The beginning of a new year can mean only one thing at Poplar Forest. It’s time for the restoration staff to refinish the floors in the house. Typical of Jefferson, the original floors were not a common floor for Virginia, or even America. In a letter to carpenter John Perry in March 1808 Jefferson writes: “The floor at Poplar Forest being intended for an under floor must be laid with oak. Poplar would not hold the nails, and pine is too distant & dear. All the floors of Europe are of oak, so are the decks of ships. Good nailing will secure it against warping. Perhaps it may be easier done in herring bone, as the hall floor at Monticello was. In that case your sleepers should be but 14 I. from center to center, in order that the plank may be cut into two feet lengths.” By July the floors were being laid.
This letter reveals a number of things. Jefferson specifies a particular material. He makes reference to a European prototype. He indicates his experience with construction techniques. He explains his reasoning to the worker. He mentions the hall at Monticello for the style of the floor. And he specifies the size of lumber for an efficient construction. This example clearly shows Jefferson the experienced builder, concerned with precision and control.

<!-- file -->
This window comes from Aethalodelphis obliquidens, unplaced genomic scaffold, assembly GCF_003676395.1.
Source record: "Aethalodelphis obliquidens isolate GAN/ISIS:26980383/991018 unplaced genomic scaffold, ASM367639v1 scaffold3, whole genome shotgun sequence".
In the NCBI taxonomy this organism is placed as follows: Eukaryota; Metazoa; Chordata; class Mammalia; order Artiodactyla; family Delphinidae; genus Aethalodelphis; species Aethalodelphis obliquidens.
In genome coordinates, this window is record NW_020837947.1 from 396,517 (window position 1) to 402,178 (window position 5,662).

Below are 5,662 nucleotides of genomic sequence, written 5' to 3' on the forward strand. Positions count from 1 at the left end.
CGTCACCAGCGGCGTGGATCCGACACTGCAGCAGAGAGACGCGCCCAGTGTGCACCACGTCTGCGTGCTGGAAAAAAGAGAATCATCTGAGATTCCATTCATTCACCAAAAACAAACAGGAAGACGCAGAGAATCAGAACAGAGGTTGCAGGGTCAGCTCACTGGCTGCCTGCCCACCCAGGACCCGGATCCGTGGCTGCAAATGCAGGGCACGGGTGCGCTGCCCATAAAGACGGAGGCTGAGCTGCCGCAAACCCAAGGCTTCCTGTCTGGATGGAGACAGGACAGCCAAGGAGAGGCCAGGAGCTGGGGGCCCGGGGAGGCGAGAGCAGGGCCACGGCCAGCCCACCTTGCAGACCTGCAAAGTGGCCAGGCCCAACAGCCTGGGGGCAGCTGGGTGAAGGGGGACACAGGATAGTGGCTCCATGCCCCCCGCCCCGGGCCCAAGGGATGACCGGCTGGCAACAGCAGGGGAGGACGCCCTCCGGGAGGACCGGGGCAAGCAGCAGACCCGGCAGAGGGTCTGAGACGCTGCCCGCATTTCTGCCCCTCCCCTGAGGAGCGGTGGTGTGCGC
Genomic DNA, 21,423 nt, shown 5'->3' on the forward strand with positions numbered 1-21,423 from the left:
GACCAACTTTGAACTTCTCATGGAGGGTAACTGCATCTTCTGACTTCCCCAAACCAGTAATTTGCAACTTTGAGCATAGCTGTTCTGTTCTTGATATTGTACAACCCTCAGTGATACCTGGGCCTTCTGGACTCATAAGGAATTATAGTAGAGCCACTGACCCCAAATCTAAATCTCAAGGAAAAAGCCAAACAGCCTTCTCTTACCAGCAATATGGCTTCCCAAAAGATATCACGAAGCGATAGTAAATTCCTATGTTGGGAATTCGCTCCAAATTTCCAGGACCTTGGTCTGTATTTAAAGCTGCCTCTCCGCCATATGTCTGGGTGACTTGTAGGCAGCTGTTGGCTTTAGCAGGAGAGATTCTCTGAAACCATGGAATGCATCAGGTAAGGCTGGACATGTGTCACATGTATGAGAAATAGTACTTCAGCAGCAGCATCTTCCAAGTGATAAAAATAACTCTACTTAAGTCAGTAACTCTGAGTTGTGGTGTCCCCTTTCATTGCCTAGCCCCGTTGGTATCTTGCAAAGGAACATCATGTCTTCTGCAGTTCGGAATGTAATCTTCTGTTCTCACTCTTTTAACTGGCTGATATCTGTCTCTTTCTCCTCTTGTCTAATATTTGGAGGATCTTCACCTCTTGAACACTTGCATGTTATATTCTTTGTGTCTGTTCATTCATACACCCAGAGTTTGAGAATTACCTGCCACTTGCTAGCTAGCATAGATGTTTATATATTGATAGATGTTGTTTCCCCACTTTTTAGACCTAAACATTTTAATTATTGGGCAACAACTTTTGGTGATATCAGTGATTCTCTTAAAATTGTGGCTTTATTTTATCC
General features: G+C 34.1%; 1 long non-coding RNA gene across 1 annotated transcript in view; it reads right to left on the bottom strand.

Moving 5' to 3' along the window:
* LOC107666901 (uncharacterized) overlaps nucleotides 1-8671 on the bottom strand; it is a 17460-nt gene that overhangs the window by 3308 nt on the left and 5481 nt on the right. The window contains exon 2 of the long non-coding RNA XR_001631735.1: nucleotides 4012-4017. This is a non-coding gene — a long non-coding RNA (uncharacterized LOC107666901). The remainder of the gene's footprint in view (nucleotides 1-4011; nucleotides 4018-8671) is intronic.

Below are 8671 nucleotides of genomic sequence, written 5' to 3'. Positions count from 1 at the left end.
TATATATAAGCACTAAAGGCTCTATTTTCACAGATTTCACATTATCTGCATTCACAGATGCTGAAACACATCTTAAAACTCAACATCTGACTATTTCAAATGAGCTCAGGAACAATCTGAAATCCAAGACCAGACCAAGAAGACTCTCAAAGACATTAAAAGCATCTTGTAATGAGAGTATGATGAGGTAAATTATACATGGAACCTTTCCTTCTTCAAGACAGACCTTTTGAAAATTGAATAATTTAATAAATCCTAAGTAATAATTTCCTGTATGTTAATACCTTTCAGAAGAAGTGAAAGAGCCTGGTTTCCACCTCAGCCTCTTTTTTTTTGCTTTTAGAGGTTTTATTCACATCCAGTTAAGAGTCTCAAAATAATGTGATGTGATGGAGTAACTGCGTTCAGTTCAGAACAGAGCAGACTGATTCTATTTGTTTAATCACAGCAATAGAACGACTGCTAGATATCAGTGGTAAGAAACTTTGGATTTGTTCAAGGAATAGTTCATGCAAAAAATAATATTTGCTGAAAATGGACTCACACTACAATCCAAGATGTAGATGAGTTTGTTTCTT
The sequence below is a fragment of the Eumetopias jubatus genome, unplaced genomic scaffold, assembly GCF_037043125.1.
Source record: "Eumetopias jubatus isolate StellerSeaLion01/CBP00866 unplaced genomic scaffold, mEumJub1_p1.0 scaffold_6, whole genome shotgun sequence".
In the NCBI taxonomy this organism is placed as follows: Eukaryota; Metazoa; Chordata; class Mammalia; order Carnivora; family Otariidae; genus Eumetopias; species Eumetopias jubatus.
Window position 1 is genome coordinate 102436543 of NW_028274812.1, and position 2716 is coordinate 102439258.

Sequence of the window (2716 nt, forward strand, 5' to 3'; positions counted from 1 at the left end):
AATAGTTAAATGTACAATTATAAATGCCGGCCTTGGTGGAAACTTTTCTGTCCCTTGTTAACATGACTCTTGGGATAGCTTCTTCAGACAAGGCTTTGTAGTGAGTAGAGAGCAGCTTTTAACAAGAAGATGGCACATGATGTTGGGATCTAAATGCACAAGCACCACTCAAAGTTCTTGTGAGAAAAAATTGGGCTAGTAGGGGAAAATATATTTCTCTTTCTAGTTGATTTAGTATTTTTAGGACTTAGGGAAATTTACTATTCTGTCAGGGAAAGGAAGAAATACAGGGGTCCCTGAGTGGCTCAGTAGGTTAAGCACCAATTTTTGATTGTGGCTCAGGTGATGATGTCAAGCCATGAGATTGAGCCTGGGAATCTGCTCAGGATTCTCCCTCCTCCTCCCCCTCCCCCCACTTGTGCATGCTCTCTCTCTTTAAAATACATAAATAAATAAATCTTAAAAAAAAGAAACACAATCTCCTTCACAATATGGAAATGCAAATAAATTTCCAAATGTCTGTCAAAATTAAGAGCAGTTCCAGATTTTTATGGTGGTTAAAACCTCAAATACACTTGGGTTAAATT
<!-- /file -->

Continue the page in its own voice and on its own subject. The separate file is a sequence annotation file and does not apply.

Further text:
The restoration team believed that the herringbone pattern with a subfloor would only have been done in the central dining room, as in the entrance hall at Monticello. Was it done in a European style? During investigation stains on the brick walls just above the floor level were analyzed and found to be an oil. What made floors European was their finish. They were stained, waxed and highly polished. One of Jefferson’s household servants in Paris was a “frotteur” whose job was polishing the highly waxed floors each day. There was a reference that the floors at Monticello, mostly pine, were “waxed daily.” This was most likely a reference to being polished daily. So were the Poplar Forest floors done in oak in a European style? The definite answer was in the discovery of a piece of tongue-and-groove oak floor board, with an oil stain, that had been used as a baseboard shim in the great re-building after the fire of 1845.